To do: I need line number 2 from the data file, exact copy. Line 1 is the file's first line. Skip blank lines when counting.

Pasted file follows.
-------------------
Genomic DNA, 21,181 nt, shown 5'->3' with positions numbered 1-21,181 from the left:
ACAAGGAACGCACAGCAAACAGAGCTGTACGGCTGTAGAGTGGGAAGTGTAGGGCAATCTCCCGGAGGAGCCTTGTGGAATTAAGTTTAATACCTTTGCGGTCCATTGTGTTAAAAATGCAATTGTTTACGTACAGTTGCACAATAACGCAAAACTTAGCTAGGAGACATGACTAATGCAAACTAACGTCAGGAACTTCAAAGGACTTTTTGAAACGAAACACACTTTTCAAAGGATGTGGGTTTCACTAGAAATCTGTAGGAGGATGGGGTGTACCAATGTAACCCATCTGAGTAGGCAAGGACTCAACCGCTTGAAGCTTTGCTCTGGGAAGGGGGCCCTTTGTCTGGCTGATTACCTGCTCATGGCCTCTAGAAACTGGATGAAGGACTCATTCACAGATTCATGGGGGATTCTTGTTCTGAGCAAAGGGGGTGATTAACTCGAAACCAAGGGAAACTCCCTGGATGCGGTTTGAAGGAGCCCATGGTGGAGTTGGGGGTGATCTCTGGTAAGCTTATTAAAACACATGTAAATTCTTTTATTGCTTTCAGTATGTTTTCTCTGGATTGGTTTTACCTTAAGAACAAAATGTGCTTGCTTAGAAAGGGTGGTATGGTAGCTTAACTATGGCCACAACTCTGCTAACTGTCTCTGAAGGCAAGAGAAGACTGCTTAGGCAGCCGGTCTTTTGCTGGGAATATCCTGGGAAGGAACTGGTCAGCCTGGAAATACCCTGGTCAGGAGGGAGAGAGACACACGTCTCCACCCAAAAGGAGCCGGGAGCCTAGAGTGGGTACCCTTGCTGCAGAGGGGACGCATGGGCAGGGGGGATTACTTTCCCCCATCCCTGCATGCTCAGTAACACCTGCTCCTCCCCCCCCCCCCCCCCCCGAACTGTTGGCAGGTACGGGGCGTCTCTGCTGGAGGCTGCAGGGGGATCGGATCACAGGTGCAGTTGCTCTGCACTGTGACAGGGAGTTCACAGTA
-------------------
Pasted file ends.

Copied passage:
ACAAGGAACGCACAGCAAACAGAGCTGTACGGCTGTAGAGTGGGAAGTGTAGGGCAATCTCCCGGAGGAGCCTTGTGGAATTAAGTTTAATACCTTTGCGGTCCATTGTGTTAAAAATGCAATTGTTTACGTACAGTTGCACAATAACGCAAAACTTAGCTAGGAGACATGACTAATGCAAACTAACGTCAGGAACTTCAAAGGACTTTTTGAAACGAAACACACTTTTCAAAGGATGTGGGTTTCACTAGAAATCTGTAGGAGGATGGGGTGTACCAATGTAACCCATCTGAGTAGGCAAGGACTCAACCGCTTGAAGCTTTGCTCTGGGAAGGGGGCCCTTTGTCTGGCTGATTACCTGCTCATGGCCTCTAGAAACTGGATGAAGGACTCATTCACAGATTCATGGGGGATTCTTGTTCTGAGCAAAGGGGGTGATTAACTCGAAACCAAGGGAAACTCCCTGGATGCGGTTTGAAGGAGCCCATGGTGGAGTTGGGGGTGATCTCTGGTAAGCTTATTAAAACACATGTAAATTCTTTTATTGCTTTCAGTATGTTTTCTCTGGATTGGTTTTACCTTAAGAACAAAATGTGCTTGCTTAGAAAGGGTGGTATGGTAGCTTAACTATGGCCACAACTCTGCTAACTGTCTCTGAAGGCAAGAGAAGACTGCTTAGGCAGCCGGTCTTTTGCTGGGAATATCCTGGGAAGGAACTGGTCAGCCTGGAAATACCCTGGTCAGGAGGGAGAGAGACACACGTCTCCACCCAAAAGGAGCCGGGAGCCTAGAGTGGGTACCCTTGCTGCAGAGGGGACGCATGGGCAGGGGGGATTACTTTCCCCCATCCCTGCATGCTCAGTAACACCTGCTCCTCCCCCCCCCCCCCCCCCCGAACTGTTGGCAGGTACGGGGCGTCTCTGCTGGAGGCTGCAGGGGGATCGGATCACAGGTGCAGTTGCTCTGCACTGTGACAGGGAGTTCACAGTA